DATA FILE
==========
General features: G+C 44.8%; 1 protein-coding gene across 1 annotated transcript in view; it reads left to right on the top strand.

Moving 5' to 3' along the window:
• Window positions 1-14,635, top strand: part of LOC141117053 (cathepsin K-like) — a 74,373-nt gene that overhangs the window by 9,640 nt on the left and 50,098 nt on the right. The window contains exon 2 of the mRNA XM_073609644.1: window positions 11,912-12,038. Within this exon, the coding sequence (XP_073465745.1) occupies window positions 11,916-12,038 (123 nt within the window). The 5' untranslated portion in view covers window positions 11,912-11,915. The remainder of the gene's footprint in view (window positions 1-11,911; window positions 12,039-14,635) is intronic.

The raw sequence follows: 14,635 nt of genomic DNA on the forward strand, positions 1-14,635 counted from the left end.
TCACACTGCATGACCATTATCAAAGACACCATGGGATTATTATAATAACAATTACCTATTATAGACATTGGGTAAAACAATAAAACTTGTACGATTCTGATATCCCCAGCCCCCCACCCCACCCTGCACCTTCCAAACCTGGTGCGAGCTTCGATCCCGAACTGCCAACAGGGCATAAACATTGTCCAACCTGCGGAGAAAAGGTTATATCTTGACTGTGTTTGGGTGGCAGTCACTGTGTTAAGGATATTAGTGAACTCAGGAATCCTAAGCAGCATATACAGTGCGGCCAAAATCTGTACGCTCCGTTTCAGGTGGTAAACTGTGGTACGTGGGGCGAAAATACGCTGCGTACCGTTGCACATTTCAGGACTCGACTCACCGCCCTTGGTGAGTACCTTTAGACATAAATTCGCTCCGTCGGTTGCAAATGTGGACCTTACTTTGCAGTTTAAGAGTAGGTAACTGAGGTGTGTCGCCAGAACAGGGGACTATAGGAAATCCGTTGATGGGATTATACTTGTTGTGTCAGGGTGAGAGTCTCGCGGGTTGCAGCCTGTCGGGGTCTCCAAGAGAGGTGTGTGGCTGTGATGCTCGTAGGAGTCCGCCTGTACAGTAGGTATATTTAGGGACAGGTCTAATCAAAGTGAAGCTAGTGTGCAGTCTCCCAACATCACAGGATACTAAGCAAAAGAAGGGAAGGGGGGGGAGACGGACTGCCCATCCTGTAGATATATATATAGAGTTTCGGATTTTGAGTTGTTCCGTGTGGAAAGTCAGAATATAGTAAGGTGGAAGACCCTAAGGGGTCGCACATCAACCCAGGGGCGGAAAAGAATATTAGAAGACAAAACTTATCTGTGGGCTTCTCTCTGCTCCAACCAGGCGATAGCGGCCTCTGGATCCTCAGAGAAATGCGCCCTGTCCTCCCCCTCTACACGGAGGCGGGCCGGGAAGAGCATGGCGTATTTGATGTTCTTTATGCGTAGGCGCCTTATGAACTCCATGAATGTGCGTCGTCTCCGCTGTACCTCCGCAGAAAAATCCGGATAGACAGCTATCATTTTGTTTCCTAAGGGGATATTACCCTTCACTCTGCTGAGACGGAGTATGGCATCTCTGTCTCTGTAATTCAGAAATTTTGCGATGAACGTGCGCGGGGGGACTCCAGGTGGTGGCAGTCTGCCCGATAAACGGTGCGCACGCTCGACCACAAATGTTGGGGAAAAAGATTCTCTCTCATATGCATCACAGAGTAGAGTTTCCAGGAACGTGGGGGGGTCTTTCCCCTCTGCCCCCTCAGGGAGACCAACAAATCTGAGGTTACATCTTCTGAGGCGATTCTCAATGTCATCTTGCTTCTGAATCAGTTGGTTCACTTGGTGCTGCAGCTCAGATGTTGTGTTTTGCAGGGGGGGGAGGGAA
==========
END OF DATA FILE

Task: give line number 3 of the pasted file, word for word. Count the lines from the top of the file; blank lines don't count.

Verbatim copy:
• Window positions 1-14,635, top strand: part of LOC141117053 (cathepsin K-like) — a 74,373-nt gene that overhangs the window by 9,640 nt on the left and 50,098 nt on the right. The window contains exon 2 of the mRNA XM_073609644.1: window positions 11,912-12,038. Within this exon, the coding sequence (XP_073465745.1) occupies window positions 11,916-12,038 (123 nt within the window). The 5' untranslated portion in view covers window positions 11,912-11,915. The remainder of the gene's footprint in view (window positions 1-11,911; window positions 12,039-14,635) is intronic.